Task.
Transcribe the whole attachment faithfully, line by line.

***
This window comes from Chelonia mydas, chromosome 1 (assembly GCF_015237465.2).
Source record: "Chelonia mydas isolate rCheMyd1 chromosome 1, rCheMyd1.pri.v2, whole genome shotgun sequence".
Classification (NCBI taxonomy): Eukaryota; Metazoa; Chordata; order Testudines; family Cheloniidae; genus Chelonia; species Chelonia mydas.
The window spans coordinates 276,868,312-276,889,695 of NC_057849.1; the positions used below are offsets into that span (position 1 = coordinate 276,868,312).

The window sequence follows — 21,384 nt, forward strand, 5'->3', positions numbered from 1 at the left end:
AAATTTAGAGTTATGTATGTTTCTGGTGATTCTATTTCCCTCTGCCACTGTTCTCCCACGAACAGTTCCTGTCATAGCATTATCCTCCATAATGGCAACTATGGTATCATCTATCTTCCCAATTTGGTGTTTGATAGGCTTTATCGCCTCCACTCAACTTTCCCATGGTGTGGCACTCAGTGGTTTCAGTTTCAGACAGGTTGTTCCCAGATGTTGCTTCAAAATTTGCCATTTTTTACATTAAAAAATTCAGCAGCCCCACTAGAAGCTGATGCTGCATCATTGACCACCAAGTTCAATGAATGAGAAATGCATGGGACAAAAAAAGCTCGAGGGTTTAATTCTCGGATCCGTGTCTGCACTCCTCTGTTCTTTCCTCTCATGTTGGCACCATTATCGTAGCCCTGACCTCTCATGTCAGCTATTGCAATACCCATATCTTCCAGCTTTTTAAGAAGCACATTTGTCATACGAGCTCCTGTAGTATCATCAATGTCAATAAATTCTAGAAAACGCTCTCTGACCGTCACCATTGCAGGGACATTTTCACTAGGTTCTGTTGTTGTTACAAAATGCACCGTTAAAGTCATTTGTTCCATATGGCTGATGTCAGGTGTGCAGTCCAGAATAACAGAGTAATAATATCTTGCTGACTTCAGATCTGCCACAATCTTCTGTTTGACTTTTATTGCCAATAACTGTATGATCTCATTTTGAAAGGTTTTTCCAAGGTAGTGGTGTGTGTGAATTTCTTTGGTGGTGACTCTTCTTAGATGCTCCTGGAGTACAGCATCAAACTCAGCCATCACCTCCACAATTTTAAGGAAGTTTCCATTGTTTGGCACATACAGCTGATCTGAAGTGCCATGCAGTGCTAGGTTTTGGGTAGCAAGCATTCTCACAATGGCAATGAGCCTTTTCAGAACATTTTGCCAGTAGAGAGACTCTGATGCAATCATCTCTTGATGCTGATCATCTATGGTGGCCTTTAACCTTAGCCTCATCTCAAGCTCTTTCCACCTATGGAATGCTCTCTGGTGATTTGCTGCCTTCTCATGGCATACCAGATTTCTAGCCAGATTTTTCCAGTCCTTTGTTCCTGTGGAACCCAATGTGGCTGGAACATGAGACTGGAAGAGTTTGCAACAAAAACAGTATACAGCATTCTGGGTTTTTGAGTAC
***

This window comes from Chelonia mydas, chromosome 1 (assembly GCF_015237465.2).
Source record: "Chelonia mydas isolate rCheMyd1 chromosome 1, rCheMyd1.pri.v2, whole genome shotgun sequence".
Classification (NCBI taxonomy): Eukaryota; Metazoa; Chordata; order Testudines; family Cheloniidae; genus Chelonia; species Chelonia mydas.
The window spans coordinates 276,868,312-276,889,695 of NC_057849.1; the positions used below are offsets into that span (position 1 = coordinate 276,868,312).

The window sequence follows — 21,384 nt, forward strand, 5'->3', positions numbered from 1 at the left end:
AAATTTAGAGTTATGTATGTTTCTGGTGATTCTATTTCCCTCTGCCACTGTTCTCCCACGAACAGTTCCTGTCATAGCATTATCCTCCATAATGGCAACTATGGTATCATCTATCTTCCCAATTTGGTGTTTGATAGGCTTTATCGCCTCCACTCAACTTTCCCATGGTGTGGCACTCAGTGGTTTCAGTTTCAGACAGGTTGTTCCCAGATGTTGCTTCAAAATTTGCCATTTTTTACATTAAAAAATTCAGCAGCCCCACTAGAAGCTGATGCTGCATCATTGACCACCAAGTTCAATGAATGAGAAATGCATGGGACAAAAAAAGCTCGAGGGTTTAATTCTCGGATCCGTGTCTGCACTCCTCTGTTCTTTCCTCTCATGTTGGCACCATTATCGTAGCCCTGACCTCTCATGTCAGCTATTGCAATACCCATATCTTCCAGCTTTTTAAGAAGCACATTTGTCATACGAGCTCCTGTAGTATCATCAATGTCAATAAATTCTAGAAAACGCTCTCTGACCGTCACCATTGCAGGGACATTTTCACTAGGTTCTGTTGTTGTTACAAAATGCACCGTTAAAGTCATTTGTTCCATATGGCTGATGTCAGGTGTGCAGTCCAGAATAACAGAGTAATAATATCTTGCTGACTTCAGATCTGCCACAATCTTCTGTTTGACTTTTATTGCCAATAACTGTATGATCTCATTTTGAAAGGTTTTTCCAAGGTAGTGGTGTGTGTGAATTTCTTTGGTGGTGACTCTTCTTAGATGCTCCTGGAGTACAGCATCAAACTCAGCCATCACCTCCACAATTTTAAGGAAGTTTCCATTGTTTGGCACATACAGCTGATCTGAAGTGCCATGCAGTGCTAGGTTTTGGGTAGCAAGCATTCTCACAATGGCAATGAGCCTTTTCAGAACATTTTGCCAGTAGAGAGACTCTGATGCAATCATCTCTTGATGCTGATCATCTATGGTGGCCTTTAACCTTAGCCTCATCTCAAGCTCTTTCCACCTATGGAATGCTCTCTGGTGATTTGCTGCCTTCTCATGGCATACCAGATTTCTAGCCAGATTTTTCCAGTCCTTTGTTCCTGTGGAACCCAATGTGGCTGGAACATGAGACTGGAAGAGTTTGCAACAAAAACAGTATACAGCATTCTGGGTTTTTGAGTAC